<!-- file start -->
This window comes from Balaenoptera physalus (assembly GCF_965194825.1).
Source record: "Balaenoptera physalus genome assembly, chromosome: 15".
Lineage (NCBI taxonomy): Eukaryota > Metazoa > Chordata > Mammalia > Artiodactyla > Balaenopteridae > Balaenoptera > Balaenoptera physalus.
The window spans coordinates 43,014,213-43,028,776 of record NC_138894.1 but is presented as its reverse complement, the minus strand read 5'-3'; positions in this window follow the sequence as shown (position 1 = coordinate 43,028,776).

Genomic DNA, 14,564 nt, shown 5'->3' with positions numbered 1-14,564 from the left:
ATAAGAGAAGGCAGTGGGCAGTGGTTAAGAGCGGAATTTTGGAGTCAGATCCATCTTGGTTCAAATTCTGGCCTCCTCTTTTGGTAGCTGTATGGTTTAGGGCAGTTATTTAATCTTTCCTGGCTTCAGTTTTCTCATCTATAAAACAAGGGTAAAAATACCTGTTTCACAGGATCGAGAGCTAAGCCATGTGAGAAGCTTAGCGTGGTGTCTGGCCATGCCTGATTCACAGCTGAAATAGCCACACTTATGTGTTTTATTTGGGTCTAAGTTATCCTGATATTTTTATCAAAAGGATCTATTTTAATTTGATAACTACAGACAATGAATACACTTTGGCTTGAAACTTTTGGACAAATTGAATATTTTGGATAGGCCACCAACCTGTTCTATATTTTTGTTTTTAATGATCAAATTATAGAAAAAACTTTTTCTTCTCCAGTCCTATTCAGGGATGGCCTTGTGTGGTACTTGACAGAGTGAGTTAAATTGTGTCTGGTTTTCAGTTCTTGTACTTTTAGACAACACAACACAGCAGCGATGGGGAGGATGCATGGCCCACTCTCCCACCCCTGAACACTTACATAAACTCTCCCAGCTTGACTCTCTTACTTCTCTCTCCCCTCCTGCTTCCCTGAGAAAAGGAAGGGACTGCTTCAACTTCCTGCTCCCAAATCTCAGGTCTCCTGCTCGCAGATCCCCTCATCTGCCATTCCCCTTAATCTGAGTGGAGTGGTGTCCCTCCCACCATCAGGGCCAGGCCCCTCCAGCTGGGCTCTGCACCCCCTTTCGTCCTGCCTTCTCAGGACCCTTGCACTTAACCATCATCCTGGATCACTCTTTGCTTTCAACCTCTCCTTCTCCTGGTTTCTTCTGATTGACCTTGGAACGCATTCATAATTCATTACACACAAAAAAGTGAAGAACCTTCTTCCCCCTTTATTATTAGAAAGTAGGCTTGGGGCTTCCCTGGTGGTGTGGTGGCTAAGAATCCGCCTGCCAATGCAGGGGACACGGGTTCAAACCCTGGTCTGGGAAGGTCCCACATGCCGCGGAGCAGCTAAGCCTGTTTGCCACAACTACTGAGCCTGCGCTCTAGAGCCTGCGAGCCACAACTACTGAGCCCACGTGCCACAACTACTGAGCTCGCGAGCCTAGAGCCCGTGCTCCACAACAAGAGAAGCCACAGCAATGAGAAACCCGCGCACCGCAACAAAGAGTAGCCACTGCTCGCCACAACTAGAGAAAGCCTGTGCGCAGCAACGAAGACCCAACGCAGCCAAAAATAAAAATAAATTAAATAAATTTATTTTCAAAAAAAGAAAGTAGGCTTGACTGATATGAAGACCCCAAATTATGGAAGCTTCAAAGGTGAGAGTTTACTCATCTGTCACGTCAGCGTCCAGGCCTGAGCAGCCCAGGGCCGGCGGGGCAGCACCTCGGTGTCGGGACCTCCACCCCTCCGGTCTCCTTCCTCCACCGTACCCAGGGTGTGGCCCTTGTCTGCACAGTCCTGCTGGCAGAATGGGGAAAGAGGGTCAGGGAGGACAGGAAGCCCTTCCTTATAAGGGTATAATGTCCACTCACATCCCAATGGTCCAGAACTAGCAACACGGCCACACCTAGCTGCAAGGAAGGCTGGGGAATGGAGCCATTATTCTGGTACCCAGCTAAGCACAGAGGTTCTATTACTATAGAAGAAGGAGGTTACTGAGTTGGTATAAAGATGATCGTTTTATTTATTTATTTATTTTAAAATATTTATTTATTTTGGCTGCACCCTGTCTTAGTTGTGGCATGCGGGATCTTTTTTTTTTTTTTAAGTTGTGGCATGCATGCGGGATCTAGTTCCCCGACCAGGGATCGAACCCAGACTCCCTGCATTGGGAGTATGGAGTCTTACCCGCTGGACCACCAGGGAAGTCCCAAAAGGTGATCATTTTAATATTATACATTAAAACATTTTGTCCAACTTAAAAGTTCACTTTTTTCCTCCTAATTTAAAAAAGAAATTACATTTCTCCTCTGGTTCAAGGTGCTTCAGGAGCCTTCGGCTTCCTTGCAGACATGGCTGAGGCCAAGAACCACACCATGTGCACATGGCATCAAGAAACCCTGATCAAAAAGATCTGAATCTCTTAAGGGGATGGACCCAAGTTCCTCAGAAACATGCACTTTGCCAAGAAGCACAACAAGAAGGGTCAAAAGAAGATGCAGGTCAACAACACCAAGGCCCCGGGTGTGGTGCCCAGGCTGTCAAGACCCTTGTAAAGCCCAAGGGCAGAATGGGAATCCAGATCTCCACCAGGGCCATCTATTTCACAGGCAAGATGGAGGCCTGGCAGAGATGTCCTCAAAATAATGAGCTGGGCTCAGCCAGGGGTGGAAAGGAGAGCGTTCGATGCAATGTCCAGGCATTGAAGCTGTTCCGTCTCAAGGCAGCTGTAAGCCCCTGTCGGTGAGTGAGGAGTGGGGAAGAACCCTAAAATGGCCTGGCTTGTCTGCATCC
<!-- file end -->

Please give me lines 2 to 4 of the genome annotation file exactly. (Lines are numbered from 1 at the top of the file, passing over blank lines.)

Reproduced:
Source record: "Balaenoptera physalus genome assembly, chromosome: 15".
Lineage (NCBI taxonomy): Eukaryota > Metazoa > Chordata > Mammalia > Artiodactyla > Balaenopteridae > Balaenoptera > Balaenoptera physalus.
The window spans coordinates 43,014,213-43,028,776 of record NC_138894.1 but is presented as its reverse complement, the minus strand read 5'-3'; positions in this window follow the sequence as shown (position 1 = coordinate 43,028,776).